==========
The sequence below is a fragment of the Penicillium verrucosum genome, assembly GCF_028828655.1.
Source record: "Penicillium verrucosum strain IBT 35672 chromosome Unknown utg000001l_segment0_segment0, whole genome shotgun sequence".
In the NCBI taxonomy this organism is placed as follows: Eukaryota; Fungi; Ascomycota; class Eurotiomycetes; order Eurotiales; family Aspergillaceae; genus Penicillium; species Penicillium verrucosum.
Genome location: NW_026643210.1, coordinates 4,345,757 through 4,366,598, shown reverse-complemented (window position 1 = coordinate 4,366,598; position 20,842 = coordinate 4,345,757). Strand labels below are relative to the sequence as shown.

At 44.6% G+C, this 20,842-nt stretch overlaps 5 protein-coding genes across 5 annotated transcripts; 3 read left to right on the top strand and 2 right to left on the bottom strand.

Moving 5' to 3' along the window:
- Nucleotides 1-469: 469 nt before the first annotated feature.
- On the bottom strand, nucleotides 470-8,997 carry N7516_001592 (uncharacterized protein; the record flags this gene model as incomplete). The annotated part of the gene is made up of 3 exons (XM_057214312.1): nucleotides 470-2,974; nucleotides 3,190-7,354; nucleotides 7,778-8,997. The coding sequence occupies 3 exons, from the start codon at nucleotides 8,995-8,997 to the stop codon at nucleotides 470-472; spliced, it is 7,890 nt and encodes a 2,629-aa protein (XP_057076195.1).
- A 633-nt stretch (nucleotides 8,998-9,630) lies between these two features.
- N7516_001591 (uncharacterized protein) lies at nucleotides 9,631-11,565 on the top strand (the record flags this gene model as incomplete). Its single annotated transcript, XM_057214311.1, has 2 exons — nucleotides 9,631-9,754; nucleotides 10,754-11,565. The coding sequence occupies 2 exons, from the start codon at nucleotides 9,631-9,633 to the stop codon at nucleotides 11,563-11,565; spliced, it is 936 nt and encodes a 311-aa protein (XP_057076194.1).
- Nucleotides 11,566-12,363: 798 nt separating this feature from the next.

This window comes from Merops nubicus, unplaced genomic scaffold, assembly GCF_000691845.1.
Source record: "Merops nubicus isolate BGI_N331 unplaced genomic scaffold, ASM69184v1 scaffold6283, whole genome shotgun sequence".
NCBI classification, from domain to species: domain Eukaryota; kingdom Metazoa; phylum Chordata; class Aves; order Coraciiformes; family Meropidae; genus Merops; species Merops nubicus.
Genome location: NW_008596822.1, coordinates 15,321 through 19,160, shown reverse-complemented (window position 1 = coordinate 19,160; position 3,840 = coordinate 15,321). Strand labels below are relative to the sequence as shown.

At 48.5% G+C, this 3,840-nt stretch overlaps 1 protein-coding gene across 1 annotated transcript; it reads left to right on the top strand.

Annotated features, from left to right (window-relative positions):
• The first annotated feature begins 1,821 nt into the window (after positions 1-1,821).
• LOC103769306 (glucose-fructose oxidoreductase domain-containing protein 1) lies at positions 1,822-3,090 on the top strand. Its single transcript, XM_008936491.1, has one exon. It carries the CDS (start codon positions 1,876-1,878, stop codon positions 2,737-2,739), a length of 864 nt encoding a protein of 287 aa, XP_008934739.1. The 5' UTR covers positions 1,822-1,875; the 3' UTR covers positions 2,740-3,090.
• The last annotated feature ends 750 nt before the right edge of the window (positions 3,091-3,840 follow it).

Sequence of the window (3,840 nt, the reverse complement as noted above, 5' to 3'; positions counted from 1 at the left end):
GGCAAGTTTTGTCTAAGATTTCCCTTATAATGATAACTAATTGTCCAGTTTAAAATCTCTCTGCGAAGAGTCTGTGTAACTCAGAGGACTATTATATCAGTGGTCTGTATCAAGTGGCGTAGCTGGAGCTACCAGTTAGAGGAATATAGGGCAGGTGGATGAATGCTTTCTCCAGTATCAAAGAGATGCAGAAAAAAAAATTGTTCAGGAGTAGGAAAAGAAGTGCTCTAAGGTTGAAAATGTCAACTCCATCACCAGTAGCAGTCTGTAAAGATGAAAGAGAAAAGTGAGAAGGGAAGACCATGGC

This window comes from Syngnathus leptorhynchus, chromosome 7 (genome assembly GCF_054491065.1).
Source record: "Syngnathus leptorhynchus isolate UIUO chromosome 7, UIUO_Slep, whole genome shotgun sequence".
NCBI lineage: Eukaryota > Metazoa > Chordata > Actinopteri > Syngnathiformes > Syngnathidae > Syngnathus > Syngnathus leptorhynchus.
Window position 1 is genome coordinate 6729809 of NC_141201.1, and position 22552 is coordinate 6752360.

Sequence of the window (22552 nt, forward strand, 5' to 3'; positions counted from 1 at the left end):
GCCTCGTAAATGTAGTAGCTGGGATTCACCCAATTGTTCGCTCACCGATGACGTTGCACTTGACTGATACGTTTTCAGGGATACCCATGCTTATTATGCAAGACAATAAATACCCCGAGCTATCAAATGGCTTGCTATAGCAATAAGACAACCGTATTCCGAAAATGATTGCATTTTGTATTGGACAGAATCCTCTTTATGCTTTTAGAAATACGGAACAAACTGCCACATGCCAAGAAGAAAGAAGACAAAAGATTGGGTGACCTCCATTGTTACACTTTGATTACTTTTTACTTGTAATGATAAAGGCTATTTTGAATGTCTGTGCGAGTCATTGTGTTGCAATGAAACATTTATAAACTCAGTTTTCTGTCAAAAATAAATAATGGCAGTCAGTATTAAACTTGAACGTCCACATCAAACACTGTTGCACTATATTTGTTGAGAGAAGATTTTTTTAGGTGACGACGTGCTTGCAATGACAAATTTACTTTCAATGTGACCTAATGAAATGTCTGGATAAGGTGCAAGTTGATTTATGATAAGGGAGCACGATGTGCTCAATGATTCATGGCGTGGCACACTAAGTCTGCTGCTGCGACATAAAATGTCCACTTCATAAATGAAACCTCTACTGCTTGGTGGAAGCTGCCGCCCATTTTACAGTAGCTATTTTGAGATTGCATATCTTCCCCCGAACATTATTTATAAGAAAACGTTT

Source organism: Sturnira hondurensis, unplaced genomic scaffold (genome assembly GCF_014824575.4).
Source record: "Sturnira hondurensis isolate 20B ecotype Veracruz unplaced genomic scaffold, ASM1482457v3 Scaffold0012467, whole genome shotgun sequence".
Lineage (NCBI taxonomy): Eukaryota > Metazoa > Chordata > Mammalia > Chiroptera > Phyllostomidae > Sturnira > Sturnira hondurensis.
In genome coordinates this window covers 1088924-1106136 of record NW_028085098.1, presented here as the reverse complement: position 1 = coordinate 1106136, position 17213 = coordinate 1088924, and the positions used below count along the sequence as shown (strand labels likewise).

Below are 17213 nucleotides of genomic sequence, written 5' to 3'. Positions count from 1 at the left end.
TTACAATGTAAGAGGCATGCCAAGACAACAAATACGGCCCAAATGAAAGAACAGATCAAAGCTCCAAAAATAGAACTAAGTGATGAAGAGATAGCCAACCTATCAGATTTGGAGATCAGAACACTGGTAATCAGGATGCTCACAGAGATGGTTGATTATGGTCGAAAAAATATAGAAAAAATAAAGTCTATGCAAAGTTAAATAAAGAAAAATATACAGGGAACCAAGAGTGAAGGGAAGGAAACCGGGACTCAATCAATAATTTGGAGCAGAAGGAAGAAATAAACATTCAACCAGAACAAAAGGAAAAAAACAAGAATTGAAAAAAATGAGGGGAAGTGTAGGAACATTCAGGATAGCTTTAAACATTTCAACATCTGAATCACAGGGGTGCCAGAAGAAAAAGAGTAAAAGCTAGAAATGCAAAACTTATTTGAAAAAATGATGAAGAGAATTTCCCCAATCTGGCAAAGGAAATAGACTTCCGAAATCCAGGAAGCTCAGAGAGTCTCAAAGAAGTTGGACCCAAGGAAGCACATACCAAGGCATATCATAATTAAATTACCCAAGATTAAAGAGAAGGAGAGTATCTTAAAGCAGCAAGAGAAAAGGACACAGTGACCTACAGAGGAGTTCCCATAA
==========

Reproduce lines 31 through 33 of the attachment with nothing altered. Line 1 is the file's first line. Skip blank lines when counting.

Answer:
Lineage (NCBI taxonomy): Eukaryota > Metazoa > Chordata > Mammalia > Chiroptera > Phyllostomidae > Sturnira > Sturnira hondurensis.
In genome coordinates this window covers 1088924-1106136 of record NW_028085098.1, presented here as the reverse complement: position 1 = coordinate 1106136, position 17213 = coordinate 1088924, and the positions used below count along the sequence as shown (strand labels likewise).

Below are 17213 nucleotides of genomic sequence, written 5' to 3'. Positions count from 1 at the left end.